State Dept.: ‘Health Attacks’ on U.S. Diplomats in Cuba Went Unaddressed in Obama Era

President Barack Obama and Cuban President Raul Castro listen to live music during a state dinner at the Palace of the Revolution March 21, 2016 in Havana, Cuba. March 21, 2016 in Havana, Cuba.
Chip Somodevilla/Getty Images

WASHINGTON, DC — “Health attacks” against American government personnel in Cuba likely began near the end of the Obama administration in November 2016, almost a year after the former president’s move to restore diplomatic ties with the oppressive communist nation formally took effect, U.S. Department of State (DOS) officials told lawmakers.

According to the DOS officials, the “health attacks” intensified last year, prompting U.S. President Donald Trump’s administration to expel Cuban diplomats and evacuate American personnel.

The Trump administration has demanded answers from the Cuban government to no avail.

“From a security and investigative standpoint, we continue to work with Embassy Havana to aggressively counter, mitigate, and better understand who and what are causing injuries to our diplomatic staff. Unfortunately, this remains a perplexing case,” Todd Brown, a high-ranking official at State’s Bureau of Diplomatic Security, told a Senate panel via written testimony on Tuesday.

The Cuban government has denied any role in the health assaults, instead claiming U.S. diplomats mistook the sounds of insects for an acoustic attack.

Nevertheless, the Trump administration expelled about 17 Cuban diplomats last year “to underscore the Cuban government’s responsibility to protect our personnel” and “to underscore to Cuba its obligation to stop the attacks,” revealed Francisco Palmieri, a senior official at DOS’s Bureau of Western Hemisphere Affairs, while testifying alongside Brown.

Referring to the assaults, Brown also noted that leadership from the U.S. diplomatic post in Cuba “and supporting offices in Washington believed it was likely a form of harassment by forces hostile to the United States and our presence in Cuba.”

Nevertheless, citing the Cuban government, Jeff Flake (R-AZ), a member of the Senate Foreign Relations Committee, argues the United States has found “no evidence” that the communist country is behind the attacks.

“The Cuban Interior Ministry is saying the FBI has told them there is no evidence of a sonic attack, even though that term is being used, attack, there is no evidence of it,” Sen. Flake told the Associated Press (AP). “There’s no evidence that somebody purposefully tried to harm somebody.”

“Nothing is inconsistent with what the Cubans have said, and I think the FBI would say that,” he added, seemingly defending the communist regime.

On Tuesday, DOS officials testified before the Senate Foreign Relations Subcommittee on the Western Hemisphere during a hearing titled, “Attacks on U.S. Diplomats in Cuba: Response and Oversight.”

Throughout the hearing, the officials described the incidents involving American government workers in Cuba as “health attacks.”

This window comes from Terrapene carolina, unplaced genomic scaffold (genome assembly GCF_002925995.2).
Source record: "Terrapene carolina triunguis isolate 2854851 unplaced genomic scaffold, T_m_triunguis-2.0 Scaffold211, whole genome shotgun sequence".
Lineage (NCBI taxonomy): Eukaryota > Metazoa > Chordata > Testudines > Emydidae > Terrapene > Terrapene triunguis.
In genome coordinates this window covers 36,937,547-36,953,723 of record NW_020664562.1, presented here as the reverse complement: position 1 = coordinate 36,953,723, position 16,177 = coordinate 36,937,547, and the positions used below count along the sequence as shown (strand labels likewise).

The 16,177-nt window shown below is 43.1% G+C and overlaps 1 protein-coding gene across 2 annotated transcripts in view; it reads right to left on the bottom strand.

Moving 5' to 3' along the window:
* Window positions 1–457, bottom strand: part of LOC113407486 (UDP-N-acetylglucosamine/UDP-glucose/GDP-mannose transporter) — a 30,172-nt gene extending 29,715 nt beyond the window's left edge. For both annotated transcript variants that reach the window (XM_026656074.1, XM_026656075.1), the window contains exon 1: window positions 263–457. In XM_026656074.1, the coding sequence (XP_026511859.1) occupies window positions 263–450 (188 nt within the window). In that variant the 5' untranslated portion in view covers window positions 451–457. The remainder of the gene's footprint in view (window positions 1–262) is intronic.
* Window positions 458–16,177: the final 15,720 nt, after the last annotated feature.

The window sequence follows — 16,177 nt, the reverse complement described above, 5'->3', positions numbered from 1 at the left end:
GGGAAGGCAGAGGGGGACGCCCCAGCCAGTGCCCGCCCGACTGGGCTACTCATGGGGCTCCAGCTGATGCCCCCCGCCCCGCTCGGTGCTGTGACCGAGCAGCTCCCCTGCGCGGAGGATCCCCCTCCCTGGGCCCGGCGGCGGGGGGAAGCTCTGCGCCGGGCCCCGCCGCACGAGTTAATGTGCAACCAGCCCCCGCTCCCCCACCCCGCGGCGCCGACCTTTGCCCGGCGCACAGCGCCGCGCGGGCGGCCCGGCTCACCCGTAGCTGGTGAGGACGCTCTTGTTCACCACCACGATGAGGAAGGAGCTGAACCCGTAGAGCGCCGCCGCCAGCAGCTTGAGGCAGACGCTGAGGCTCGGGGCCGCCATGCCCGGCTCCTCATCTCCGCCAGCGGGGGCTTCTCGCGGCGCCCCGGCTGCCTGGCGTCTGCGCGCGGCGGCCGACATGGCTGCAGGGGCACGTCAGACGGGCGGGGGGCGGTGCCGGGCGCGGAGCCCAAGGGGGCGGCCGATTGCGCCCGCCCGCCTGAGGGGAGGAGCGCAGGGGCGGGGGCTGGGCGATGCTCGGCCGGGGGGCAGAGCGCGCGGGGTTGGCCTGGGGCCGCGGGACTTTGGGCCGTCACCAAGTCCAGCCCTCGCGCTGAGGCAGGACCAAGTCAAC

However, Brown acknowledged that the FBI’s investigation into the “health attacks” is “ongoing,” telling Senators, “After further investigative attempts and expert analysis failed to identify the cause or perpetrator, the Federal Bureau of Investigation opened a case in early May … the investigation remains ongoing.”

Palmieri stressed that the Trump administration has been pressuring the Cuban government to find and reprimand the culprit or culprits behind the attacks.

“As soon as we identified a pattern connecting these unusual events with certain health symptoms, U.S. officials approached the Cuban government in mid-February to demand it meet its obligations under the Vienna Convention to protect our personnel,” he explained. “The Cubans denied involvement, offered their cooperation, and opened their own investigation.”

Announced in December 2014, the thawing of U.S.-Cuba relations did not officially take effect until July 2015 when the two countries reopened their respective embassies in Washington and Havana, among other actions.

About two years after former U.S. President Barack Obama decided to deepen engagement with the Cuban government, American government personnel began showing signs “similar to what might be seen in patients following mild traumatic brain injury or concussion,” testified Dr. Charles Rosenfarb, the medical director for DOS’s Bureau of Medical Services.

“In late 2016, some members of our diplomatic community serving at U.S. Embassy Havana complained about hearing strange noises and a variety of unexplained physical symptoms. As the Department investigated, we began to see signs suggesting that these events – initially in diplomatic residences, and later, at hotels – may have begun as early as November 2016,” explained Palmieri.

There have been 24 “confirmed” American victims who have described their symptoms as “a high pitched beam of sound”; an “incapacitating sound”; a “baffling sensation” akin to driving with the windows partially open in a vehicle; or an intense pressure in one ear, revealed Dr. Rosenfarb.


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